Oct 20 (about) - 5th anniversary of Armistice - Dedication of memorial plaque - see Camp Fremont Monument below


Nov 23 - Incorporation of City of Menlo Park


Nov 11 - 20th anniversary of Armistice - Dedication of Memorial Park (now Fremont Park) - see Fremont Memorial Park below


          Jul 1 - Army Eight Division reactivated


Nov - 60th anniversary of Armistice - Exhibit (prepared by MPHA) of photos and posters in lobby of California Savings, corner of Santa Cruz Ave and Curtis St (now Bank of the West)


Nov 11 - 68th anniversary of Armistice - Plaque dedicated at MacArthur Park Restaurant (in Palo Alto) recognizing the building's origin as Camp Fremont Hostess House


         Jan 17 - Army Eight Division deactivated


75th anniversary of Armistice - Camp Fremont Documentary,  a video originally produced for the VAPAHCS Menlo Park Division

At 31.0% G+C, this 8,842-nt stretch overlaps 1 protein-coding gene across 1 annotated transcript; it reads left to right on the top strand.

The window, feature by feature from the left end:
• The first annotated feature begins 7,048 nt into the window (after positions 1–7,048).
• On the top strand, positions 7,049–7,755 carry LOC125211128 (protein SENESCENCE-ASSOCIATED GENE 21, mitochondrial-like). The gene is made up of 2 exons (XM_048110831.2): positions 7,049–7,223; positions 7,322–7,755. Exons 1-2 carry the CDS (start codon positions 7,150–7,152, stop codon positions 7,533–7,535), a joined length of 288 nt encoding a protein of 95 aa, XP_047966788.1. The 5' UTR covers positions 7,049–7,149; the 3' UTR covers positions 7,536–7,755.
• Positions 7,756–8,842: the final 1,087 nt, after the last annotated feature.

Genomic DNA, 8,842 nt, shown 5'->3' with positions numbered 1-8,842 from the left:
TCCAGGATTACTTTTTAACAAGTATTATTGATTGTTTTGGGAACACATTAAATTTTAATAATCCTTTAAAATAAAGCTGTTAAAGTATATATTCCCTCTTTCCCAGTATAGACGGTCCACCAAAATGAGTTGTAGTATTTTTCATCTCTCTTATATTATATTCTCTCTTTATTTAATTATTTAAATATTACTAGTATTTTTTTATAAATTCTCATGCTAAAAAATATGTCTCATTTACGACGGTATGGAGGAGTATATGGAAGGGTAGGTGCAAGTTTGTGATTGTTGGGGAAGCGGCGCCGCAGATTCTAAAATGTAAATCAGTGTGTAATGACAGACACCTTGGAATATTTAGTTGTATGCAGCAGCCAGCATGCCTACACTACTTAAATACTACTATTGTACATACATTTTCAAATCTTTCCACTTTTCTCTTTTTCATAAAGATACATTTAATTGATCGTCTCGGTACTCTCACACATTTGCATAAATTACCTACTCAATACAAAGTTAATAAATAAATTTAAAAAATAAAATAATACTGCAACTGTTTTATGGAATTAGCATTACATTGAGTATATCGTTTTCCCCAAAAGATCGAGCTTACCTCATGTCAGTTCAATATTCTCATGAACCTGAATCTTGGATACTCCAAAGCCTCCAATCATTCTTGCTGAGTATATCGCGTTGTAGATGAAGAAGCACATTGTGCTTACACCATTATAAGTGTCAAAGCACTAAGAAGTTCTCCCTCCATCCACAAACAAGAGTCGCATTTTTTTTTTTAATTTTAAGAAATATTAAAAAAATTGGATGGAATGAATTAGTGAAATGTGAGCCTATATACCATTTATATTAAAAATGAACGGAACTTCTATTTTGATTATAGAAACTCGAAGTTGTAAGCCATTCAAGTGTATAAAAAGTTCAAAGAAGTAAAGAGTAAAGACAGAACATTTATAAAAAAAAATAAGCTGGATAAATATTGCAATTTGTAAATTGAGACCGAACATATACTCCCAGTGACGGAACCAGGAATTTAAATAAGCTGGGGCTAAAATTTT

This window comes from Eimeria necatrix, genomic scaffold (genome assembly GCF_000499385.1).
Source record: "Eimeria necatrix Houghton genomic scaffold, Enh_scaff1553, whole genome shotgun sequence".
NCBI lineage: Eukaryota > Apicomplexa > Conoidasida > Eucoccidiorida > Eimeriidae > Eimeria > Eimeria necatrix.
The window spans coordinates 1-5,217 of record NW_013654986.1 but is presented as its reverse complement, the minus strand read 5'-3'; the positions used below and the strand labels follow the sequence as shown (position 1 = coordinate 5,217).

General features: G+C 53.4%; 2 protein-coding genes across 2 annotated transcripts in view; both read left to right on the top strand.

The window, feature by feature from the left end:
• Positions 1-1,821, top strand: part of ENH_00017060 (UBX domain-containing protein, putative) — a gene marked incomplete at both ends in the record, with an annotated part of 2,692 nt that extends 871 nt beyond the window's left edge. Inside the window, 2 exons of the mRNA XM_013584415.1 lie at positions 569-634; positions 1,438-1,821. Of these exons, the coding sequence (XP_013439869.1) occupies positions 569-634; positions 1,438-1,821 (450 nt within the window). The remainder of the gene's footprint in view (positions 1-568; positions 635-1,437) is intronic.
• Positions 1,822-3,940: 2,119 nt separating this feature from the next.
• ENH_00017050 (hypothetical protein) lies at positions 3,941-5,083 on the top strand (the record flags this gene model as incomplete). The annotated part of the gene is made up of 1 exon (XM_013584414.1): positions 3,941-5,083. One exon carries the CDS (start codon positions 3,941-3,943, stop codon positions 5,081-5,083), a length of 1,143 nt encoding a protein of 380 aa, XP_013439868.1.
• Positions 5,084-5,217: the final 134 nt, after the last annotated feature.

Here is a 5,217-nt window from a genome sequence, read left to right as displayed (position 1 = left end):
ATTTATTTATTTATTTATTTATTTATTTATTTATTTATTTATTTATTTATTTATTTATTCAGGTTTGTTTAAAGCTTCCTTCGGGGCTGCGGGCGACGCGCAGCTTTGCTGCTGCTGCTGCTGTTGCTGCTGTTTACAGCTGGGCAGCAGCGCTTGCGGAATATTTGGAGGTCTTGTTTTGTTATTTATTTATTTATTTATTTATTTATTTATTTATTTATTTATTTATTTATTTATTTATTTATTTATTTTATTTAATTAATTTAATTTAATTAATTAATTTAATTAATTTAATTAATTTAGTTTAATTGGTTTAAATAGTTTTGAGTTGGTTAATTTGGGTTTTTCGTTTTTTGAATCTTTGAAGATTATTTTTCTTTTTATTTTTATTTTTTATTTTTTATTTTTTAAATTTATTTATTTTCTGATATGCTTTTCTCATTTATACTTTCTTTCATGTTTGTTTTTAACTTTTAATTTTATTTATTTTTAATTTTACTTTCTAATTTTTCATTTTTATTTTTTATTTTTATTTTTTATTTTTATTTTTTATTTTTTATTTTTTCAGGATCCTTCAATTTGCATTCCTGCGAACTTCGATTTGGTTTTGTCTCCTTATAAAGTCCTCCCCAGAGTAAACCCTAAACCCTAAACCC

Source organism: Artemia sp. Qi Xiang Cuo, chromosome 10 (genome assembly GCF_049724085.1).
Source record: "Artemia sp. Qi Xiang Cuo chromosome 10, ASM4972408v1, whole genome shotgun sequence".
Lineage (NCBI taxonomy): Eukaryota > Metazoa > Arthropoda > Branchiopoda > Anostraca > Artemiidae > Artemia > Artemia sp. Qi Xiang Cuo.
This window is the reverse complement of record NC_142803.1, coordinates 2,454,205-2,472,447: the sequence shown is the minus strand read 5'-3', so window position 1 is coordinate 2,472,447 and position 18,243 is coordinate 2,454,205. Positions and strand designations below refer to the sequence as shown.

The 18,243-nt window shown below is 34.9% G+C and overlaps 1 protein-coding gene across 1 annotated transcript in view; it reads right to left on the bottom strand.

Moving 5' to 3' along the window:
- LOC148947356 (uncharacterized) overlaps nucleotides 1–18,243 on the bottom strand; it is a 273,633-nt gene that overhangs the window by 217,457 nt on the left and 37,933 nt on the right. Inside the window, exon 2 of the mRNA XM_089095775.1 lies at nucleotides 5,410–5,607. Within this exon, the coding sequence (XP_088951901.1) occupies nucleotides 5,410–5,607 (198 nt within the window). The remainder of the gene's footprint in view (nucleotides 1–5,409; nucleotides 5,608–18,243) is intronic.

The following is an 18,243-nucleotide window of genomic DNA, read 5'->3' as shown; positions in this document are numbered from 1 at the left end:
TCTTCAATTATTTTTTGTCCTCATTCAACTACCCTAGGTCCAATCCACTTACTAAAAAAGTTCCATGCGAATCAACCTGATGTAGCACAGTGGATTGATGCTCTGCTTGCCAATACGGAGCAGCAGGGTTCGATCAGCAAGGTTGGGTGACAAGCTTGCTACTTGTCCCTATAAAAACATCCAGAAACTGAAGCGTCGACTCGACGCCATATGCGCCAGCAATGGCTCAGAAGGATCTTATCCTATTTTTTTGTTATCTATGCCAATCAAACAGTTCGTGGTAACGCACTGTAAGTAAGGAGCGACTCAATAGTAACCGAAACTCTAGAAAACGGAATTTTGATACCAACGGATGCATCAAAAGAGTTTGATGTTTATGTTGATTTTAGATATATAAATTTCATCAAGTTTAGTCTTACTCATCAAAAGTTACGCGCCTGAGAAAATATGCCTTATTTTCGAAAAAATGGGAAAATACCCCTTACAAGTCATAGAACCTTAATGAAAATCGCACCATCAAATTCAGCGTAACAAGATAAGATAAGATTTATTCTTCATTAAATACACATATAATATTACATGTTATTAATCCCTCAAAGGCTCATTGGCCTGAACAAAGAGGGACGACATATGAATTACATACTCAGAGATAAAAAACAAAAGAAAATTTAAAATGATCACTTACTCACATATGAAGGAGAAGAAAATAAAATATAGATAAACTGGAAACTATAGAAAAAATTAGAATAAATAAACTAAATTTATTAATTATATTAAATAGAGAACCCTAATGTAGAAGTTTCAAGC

75th anniversary celebration.

See article in MPHA Newsletter XVIII.9 (Sep 1993).

Also see article on Camp Fremont in The Gate Post XX.11 (Nov 1995) by Frank Helfrich.


A Firsthand Account of the Spanish Influenza at Camp Fremont in 1918  [added March 2020]

Map of Camp Fremont west of El Camino Real.

More maps: Camp Fremont, Menlo Park; Camp Fremont, Palo Alto

Preparing for War , the cover story in the 1/13/2016 issue of The Almanac by Kate Bradshaw, based on Barbara Wilcox's new book, "World War I Army Training by San Francisco Bay: The Story of Camp Fremont."